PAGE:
Before building an Android application, you can build a regular application with the SDK for C++ in your desktop environment for testing purpose. Then you must modify the source code, making the CMake script switch its target to Android.

Here’s how to build and install the SDK for C++ statically:

cd <workspace>
git clone https://github.com/aws/aws-sdk-cpp.git
mkdir build_sdk_desktop
cd build_sdk_desktop
cmake ../aws-sdk-cpp \
    -DBUILD_ONLY="identity-management;s3" \
    -DBUILD_SHARED_LIBS=OFF \
    -DCMAKE_BUILD_TYPE=Release \
    -DCMAKE_INSTALL_PREFIX="<workspace>/install_sdk_desktop"
cmake --build .
cmake --build . --target install

If you install the SDK for C++ successfully, you can find libaws-cpp-sdk-*.a (or aws-cpp-sdk-*.lib for Windows) under <workspace>/install_sdk_desktop/lib/ (or <workspace>/install_sdk_desktop/lib64).

Next, build the application and link it to the library that you built. Create a folder <workspace>/app_list_all_buckets and place two files under this directory:

  • main.cpp (source file)
  • CMakeLists.txt (CMake file)
// main.cpp
#include <iostream>
#include <aws/core/Aws.h>
#include <aws/core/utils/Outcome.h>
#include <aws/core/utils/logging/AWSLogging.h>
#include <aws/core/client/ClientConfiguration.h>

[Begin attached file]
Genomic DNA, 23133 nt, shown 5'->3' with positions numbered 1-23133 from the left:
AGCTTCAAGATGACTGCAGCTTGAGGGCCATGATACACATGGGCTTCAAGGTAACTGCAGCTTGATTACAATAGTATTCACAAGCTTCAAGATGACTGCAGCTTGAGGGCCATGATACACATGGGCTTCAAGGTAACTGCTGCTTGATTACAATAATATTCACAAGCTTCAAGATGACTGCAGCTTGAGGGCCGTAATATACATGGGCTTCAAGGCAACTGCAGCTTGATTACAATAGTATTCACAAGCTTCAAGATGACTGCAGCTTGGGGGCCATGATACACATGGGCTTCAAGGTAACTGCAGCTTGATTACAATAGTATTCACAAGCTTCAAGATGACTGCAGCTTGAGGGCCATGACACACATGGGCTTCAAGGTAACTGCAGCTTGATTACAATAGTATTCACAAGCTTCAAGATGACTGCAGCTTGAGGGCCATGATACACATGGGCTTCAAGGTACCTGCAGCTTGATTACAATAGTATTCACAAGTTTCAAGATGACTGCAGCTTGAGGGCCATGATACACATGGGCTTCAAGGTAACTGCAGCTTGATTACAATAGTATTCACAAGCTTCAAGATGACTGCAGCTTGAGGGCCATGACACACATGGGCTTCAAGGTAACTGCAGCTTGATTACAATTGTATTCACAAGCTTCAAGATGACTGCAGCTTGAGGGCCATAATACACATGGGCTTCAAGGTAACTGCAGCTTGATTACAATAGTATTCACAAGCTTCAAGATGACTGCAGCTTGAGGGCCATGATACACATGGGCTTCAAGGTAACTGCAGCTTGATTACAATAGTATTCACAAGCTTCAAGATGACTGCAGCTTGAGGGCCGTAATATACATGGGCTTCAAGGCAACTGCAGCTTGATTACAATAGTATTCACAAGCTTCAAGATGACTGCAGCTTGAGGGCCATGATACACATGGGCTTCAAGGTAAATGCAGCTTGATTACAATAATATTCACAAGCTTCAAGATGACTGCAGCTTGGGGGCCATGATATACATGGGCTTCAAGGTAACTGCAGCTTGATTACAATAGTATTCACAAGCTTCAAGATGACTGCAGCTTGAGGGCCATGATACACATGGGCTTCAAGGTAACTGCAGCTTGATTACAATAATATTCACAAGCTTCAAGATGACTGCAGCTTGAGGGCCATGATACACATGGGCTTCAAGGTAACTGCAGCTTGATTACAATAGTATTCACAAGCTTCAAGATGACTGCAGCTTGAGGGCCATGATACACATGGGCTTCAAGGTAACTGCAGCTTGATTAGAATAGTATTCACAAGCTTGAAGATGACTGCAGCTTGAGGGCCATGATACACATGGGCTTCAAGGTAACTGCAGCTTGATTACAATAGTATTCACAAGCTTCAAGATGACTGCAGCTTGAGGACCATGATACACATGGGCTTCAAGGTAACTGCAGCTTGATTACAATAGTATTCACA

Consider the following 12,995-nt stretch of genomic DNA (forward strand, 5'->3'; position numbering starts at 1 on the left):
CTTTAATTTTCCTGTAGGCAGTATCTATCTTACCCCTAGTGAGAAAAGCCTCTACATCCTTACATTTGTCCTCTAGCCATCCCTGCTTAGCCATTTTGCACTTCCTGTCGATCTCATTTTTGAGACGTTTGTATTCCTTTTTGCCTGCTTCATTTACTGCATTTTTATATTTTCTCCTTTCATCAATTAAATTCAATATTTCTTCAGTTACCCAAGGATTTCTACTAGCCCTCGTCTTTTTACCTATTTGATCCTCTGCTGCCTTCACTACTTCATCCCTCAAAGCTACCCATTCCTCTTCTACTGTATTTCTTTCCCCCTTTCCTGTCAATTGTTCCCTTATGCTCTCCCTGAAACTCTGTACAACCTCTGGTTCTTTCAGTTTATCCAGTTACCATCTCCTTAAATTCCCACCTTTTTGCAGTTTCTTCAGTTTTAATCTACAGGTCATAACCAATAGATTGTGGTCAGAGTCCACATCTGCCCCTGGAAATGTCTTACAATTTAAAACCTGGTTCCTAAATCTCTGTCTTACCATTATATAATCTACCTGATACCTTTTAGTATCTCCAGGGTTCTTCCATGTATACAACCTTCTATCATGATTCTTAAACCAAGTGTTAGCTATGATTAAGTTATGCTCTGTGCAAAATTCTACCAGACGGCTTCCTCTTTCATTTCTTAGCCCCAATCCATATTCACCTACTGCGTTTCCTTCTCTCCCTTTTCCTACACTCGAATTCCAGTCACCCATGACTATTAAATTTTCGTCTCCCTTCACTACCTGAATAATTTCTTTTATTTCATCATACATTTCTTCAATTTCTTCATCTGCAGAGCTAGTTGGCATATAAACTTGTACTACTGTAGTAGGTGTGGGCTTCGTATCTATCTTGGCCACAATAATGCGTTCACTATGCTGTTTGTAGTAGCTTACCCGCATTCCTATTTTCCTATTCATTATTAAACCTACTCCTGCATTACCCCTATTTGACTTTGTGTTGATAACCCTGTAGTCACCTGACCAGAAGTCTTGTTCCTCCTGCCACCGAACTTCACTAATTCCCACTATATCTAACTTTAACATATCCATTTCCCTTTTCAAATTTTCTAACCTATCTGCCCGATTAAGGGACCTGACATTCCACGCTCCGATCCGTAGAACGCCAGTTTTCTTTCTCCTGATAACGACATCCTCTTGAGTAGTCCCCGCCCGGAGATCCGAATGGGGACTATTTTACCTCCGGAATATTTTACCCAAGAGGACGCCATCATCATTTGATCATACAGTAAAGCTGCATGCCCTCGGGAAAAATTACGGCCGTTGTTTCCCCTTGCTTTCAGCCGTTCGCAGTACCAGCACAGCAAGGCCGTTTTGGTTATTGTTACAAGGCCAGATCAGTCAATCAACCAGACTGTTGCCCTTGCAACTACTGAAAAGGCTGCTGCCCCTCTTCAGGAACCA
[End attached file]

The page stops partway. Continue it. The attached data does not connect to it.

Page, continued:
#include <aws/core/auth/AWSCredentialsProvider.h>
#include <aws/identity-management/auth/CognitoCachingCredentialsProvider.h>
#include <aws/s3/S3Client.h>

using namespace Aws::Auth;
using namespace Aws::CognitoIdentity;
using namespace Aws::CognitoIdentity::Model;

static const char ALLOCATION_TAG[] = "ListAllBuckets";
static const char ACCOUNT_ID[] = "your-account-id";
static const char IDENTITY_POOL_ID[] = "your-cognito-identity-id";

int main()
{
    Aws::SDKOptions options;
    options.loggingOptions.logLevel = Aws::Utils::Logging::LogLevel::Debug;
    Aws::InitAPI(options);

    Aws::Client::ClientConfiguration config;
    auto cognitoIdentityClient = Aws::MakeShared<CognitoIdentityClient>(ALLOCATION_TAG, Aws::MakeShared<AnonymousAWSCredentialsProvider>(ALLOCATION_TAG), config);
    auto cognitoCredentialsProvider = Aws::MakeShared<CognitoCachingAnonymousCredentialsProvider>(ALLOCATION_TAG, ACCOUNT_ID, IDENTITY_POOL_ID, cognitoIdentityClient);

    Aws::S3::S3Client s3Client(cognitoCredentialsProvider, config);
    auto listBucketsOutcome = s3Client.ListBuckets();
    Aws::StringStream ss;
    if (listBucketsOutcome.IsSuccess())
    {
        ss << "Buckets:" << std::endl;
        for (auto const& bucket : listBucketsOutcome.GetResult().GetBuckets())